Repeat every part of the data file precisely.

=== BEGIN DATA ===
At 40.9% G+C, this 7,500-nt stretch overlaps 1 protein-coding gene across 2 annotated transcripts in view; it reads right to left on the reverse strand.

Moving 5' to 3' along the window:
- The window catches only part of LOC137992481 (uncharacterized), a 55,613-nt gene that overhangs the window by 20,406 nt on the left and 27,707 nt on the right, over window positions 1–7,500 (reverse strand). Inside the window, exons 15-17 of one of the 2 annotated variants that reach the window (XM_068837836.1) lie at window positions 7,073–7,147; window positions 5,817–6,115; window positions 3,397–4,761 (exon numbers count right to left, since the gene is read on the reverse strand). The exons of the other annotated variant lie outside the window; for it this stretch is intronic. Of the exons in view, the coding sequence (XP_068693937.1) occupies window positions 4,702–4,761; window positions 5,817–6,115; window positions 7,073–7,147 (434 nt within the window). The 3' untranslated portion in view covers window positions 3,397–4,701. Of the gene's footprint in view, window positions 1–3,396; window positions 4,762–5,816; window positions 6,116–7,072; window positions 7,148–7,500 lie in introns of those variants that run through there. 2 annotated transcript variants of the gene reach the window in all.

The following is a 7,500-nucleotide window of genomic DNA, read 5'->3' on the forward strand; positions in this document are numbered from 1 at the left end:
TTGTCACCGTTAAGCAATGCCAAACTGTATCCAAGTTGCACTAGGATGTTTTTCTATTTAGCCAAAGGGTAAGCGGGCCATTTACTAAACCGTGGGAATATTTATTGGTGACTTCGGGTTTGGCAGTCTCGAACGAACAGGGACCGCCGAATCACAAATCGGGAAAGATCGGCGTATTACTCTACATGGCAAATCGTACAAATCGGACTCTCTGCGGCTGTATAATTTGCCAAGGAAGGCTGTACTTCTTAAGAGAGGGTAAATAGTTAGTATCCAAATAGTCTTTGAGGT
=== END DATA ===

At 40.9% G+C, this 7,500-nt stretch overlaps 1 protein-coding gene across 2 annotated transcripts in view; it reads right to left on the reverse strand.

Moving 5' to 3' along the window:
- The window catches only part of LOC137992481 (uncharacterized), a 55,613-nt gene that overhangs the window by 20,406 nt on the left and 27,707 nt on the right, over window positions 1–7,500 (reverse strand). Inside the window, exons 15-17 of one of the 2 annotated variants that reach the window (XM_068837836.1) lie at window positions 7,073–7,147; window positions 5,817–6,115; window positions 3,397–4,761 (exon numbers count right to left, since the gene is read on the reverse strand). The exons of the other annotated variant lie outside the window; for it this stretch is intronic. Of the exons in view, the coding sequence (XP_068693937.1) occupies window positions 4,702–4,761; window positions 5,817–6,115; window positions 7,073–7,147 (434 nt within the window). The 3' untranslated portion in view covers window positions 3,397–4,701. Of the gene's footprint in view, window positions 1–3,396; window positions 4,762–5,816; window positions 6,116–7,072; window positions 7,148–7,500 lie in introns of those variants that run through there. 2 annotated transcript variants of the gene reach the window in all.

The following is a 7,500-nucleotide window of genomic DNA, read 5'->3' on the forward strand; positions in this document are numbered from 1 at the left end:
TTGTCACCGTTAAGCAATGCCAAACTGTATCCAAGTTGCACTAGGATGTTTTTCTATTTAGCCAAAGGGTAAGCGGGCCATTTACTAAACCGTGGGAATATTTATTGGTGACTTCGGGTTTGGCAGTCTCGAACGAACAGGGACCGCCGAATCACAAATCGGGAAAGATCGGCGTATTACTCTACATGGCAAATCGTACAAATCGGACTCTCTGCGGCTGTATAATTTGCCAAGGAAGGCTGTACTTCTTAAGAGAGGGTAAATAGTTAGTATCCAAATAGTCTTTGAGGT